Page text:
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Data Center Design: Outsourcers' Notebook


By next year, fully half of today's data centers will have insufficient power and cooling capacity to support high-density equipment, according to Gartner Predictions. We believe it, based on our own recent tests of the blade servers that are rapidly altering our computing infrastructures and changing how we deal with spiraling heat and power consumption. These denser systems simply run faster and hotter; the efficiencies touted by vendors like Hewlett-Packard and Sun Microsystems stem from the ability to consolidate power and cooling at rack level. Helpful, but the increased demand is still there.

One way to dodge the problem is to use a collocation facility. But as metro-area real estate gets tight, hosting prices are rising in many parts of the country (see "Where Can You Build a Data Center on the Cheap?" in the image gallery). That leaves upgrading existing facilities or building one or multiple new data centers, perhaps geographically dispersed to provide disaster recovery. For most IT pros, this monumental task brings big questions about our role in the project and the key areas we need to monitor.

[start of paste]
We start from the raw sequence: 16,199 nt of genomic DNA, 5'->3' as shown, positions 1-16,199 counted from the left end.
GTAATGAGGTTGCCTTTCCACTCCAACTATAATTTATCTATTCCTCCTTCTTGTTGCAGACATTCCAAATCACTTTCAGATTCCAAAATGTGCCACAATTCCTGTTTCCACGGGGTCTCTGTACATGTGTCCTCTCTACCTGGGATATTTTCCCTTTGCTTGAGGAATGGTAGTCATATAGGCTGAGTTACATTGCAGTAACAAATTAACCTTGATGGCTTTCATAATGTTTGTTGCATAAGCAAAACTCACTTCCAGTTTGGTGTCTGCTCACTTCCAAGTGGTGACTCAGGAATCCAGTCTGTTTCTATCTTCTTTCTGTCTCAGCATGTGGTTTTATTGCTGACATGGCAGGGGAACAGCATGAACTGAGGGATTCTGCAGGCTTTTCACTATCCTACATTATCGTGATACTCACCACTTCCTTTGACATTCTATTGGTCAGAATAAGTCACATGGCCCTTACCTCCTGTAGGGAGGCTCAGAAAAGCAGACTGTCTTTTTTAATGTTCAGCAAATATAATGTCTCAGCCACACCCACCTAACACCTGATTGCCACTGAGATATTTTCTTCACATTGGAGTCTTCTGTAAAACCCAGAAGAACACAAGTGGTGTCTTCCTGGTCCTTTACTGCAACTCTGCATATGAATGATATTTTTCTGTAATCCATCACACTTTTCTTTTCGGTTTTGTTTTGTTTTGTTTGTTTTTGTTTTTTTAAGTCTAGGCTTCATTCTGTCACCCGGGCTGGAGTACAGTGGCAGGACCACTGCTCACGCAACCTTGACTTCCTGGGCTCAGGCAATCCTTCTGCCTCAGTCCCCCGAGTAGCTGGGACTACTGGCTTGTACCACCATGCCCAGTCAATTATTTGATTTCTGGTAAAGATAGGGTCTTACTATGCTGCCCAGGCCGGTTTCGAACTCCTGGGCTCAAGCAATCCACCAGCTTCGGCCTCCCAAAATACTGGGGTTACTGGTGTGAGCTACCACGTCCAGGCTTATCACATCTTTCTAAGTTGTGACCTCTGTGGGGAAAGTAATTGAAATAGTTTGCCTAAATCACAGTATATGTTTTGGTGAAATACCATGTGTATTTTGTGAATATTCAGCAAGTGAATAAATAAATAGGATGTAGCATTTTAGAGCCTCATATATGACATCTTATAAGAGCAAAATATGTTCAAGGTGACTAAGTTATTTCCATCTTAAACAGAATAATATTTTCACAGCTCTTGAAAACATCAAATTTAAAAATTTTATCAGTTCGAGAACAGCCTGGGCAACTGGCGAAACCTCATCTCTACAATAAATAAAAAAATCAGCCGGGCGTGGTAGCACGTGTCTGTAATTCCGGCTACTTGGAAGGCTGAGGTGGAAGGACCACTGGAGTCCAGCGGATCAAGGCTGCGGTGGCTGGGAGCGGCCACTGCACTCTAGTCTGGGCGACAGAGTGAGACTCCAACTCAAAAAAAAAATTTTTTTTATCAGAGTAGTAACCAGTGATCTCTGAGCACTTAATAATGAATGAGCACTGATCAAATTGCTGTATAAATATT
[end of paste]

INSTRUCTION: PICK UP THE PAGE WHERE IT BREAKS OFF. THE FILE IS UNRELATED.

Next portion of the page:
We learned many of these lessons first hand, as we participated in a 15-month effort to design and build a 10,000 square foot Tier III data center. When the facility was completed, in September 2006, it contained 8,000 square feet of raised floor space, 2,000 square feet in electrical and UPS rooms, and massive generators and transformers in an outside electrical yard.

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